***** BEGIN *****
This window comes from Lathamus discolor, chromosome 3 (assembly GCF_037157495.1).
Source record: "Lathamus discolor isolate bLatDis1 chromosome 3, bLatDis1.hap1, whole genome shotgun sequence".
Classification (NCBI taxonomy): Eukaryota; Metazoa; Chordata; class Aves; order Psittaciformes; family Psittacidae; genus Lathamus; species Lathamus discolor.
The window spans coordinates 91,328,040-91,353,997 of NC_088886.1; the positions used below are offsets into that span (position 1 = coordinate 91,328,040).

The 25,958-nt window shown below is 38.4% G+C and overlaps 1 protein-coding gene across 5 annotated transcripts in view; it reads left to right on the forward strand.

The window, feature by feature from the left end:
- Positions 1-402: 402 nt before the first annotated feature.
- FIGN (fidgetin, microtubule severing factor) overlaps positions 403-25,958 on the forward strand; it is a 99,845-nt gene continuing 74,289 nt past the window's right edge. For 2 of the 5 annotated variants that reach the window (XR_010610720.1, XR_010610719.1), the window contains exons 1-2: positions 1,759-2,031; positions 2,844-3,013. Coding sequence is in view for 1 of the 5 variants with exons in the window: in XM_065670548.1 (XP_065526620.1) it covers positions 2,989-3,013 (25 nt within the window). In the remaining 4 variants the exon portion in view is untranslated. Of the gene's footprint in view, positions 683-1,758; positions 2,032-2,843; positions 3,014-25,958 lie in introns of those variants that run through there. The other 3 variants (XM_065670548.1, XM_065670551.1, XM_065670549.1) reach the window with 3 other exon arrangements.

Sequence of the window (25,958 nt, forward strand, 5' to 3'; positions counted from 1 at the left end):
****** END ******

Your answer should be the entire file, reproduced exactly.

This window comes from Lathamus discolor, chromosome 3 (assembly GCF_037157495.1).
Source record: "Lathamus discolor isolate bLatDis1 chromosome 3, bLatDis1.hap1, whole genome shotgun sequence".
Classification (NCBI taxonomy): Eukaryota; Metazoa; Chordata; class Aves; order Psittaciformes; family Psittacidae; genus Lathamus; species Lathamus discolor.
The window spans coordinates 91,328,040-91,353,997 of NC_088886.1; the positions used below are offsets into that span (position 1 = coordinate 91,328,040).

The 25,958-nt window shown below is 38.4% G+C and overlaps 1 protein-coding gene across 5 annotated transcripts in view; it reads left to right on the forward strand.

The window, feature by feature from the left end:
- Positions 1-402: 402 nt before the first annotated feature.
- FIGN (fidgetin, microtubule severing factor) overlaps positions 403-25,958 on the forward strand; it is a 99,845-nt gene continuing 74,289 nt past the window's right edge. For 2 of the 5 annotated variants that reach the window (XR_010610720.1, XR_010610719.1), the window contains exons 1-2: positions 1,759-2,031; positions 2,844-3,013. Coding sequence is in view for 1 of the 5 variants with exons in the window: in XM_065670548.1 (XP_065526620.1) it covers positions 2,989-3,013 (25 nt within the window). In the remaining 4 variants the exon portion in view is untranslated. Of the gene's footprint in view, positions 683-1,758; positions 2,032-2,843; positions 3,014-25,958 lie in introns of those variants that run through there. The other 3 variants (XM_065670548.1, XM_065670551.1, XM_065670549.1) reach the window with 3 other exon arrangements.

Sequence of the window (25,958 nt, forward strand, 5' to 3'; positions counted from 1 at the left end):